U.S. Senator Lisa Murkowski (R-AK) took a step to ensure that Alaska receives its share of revenue from oil and natural gas production on Alaska's outer continental shelf by introducing the Alaska Outer Continental Shelf Lease Sale Act.
“Alaska’s natural resources are vital to our prosperity” Murkowski said. “With exploration proceeding in the Chukchi, and the Alaska offshore emerging as a key part of our national energy security, it is critical that we ensure revenue sharing for the state and coastal communities and invest in the workforce development, science and infrastructure necessary to bring these vast resources to market.”
Alaska’s OCS in the Beaufort and Chukchi seas are estimated to contain undiscovered resources of 23.6 billion barrels of oil and 104.4 trillion cubic feet of natural gas. Additionally, Cook Inlet, which provides the natural gas supply for southcentral and interior Alaska, contains an estimated undiscovered resource of 19 trillion cubic feet of natural gas.
Alaska currently receives 27 percent of revenues from oil and gas leasing and production in the 8(g) zone, the area between three and six miles from shore, but does not receive revenue sharing from beyond the six mile limit. This is in contrast to Gulf of Mexico states, which beginning in 2017 will share 37.5 percent up to a cap of $500 million annually from certain offshore production. Of the remaining funds, 50 percent is directed to the U.S. Treasury and 12.5 percent is directed to the Land and Water Conservation Fund (LWCF).
“Unlike Gulf states, whose production supports the LWCF, which has primarily been used in recent years to put more land in federal hands, which I oppose in Alaska,” Murkowski said. “Alaska has unique energy and infrastructure challenges that demand a different policy.”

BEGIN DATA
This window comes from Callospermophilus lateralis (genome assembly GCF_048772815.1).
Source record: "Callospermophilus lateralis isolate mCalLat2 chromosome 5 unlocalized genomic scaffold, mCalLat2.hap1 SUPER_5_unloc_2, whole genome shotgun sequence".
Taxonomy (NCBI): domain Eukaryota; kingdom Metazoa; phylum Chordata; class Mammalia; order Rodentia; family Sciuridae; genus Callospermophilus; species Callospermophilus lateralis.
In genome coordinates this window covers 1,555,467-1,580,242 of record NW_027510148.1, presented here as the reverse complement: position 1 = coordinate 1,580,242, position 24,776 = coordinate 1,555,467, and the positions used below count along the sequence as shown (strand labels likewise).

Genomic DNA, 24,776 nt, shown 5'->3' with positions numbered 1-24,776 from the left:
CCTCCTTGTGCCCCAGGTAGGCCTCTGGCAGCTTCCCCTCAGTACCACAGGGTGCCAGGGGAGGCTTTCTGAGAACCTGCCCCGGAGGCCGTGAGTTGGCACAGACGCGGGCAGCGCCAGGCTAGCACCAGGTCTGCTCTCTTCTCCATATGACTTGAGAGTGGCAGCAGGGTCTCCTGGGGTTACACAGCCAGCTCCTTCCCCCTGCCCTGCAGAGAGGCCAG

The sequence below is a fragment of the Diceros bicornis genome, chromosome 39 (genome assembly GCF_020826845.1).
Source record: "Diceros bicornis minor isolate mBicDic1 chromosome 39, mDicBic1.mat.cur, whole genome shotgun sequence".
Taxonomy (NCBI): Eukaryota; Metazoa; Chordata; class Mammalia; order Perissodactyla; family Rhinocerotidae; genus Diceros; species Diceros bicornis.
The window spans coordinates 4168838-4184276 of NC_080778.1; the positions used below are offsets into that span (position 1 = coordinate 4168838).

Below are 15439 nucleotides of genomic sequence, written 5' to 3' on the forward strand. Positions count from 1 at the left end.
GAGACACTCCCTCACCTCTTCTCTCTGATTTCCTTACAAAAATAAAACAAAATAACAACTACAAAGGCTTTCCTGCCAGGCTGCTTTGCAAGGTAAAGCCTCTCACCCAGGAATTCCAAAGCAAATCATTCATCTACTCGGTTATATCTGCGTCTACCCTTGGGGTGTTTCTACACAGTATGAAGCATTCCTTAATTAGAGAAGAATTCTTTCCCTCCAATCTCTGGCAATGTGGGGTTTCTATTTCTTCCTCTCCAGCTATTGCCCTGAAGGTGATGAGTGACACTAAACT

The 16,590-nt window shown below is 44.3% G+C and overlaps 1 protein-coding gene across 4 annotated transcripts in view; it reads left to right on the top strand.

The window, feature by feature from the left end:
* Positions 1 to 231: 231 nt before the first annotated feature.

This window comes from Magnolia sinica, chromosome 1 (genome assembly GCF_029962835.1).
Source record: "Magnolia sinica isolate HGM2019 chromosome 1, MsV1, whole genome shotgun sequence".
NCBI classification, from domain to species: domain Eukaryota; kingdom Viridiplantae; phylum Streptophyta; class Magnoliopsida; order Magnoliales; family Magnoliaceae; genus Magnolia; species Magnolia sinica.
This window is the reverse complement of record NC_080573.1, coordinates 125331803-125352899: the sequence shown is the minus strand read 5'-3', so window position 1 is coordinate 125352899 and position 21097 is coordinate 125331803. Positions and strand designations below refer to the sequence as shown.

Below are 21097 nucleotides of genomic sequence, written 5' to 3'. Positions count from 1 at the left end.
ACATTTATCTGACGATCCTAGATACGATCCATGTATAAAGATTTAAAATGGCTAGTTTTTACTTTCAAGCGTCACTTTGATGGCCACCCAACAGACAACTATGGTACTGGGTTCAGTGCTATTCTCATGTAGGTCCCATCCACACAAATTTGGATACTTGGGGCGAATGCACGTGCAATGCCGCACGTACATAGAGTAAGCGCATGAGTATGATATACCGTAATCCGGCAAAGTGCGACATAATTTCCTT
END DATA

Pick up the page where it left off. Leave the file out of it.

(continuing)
Murkowski’s bill for Alaska would provide additional long-term benefits to Alaskans by directing 12.5 percent of the revenues from offshore development to the federal Low-Income Home Energy Assistance Program (LIHEAP), weatherization, and the development of infrastructure in the Arctic.
“In the near term, providing energy and revenues to Alaskans requires increasing access in the areas where Alaska already receives revenue sharing like the within the six-mile limit,” Murkowski said. “But in the longer term, my legislation will ensure that the state of Alaska and coastal communities supporting development will receive a substantial share of the revenues from production to compensate for impacts from development.”
The Alaska Outer Continental Shelf Lease Sale Act would:
• Provide for revenue sharing in the Alaska OCS region for the state and coastal communities.
• Increase access to additional resources by requiring a minimum of three lease sales in each of the Beaufort, Chukchi and Cook Inlet planning areas during any five-year period, and annual lease sales in the 8(g) zone of the Beaufort and Cook Inlet planning areas.
• In the near term, direct funds for workforce development, investments in science and permitting to ensure OCS oil has a pathway to the trans-Alaska oil pipeline.
• In the long term, direct funds to LIHEAP, weatherization, and Arctic Infrastructure.
Bill text and a fact sheet on S. 1278, the Alaska Outer Continental Shelf Lease Sale Act are available on the Senate Energy and Natural Resources Committee website.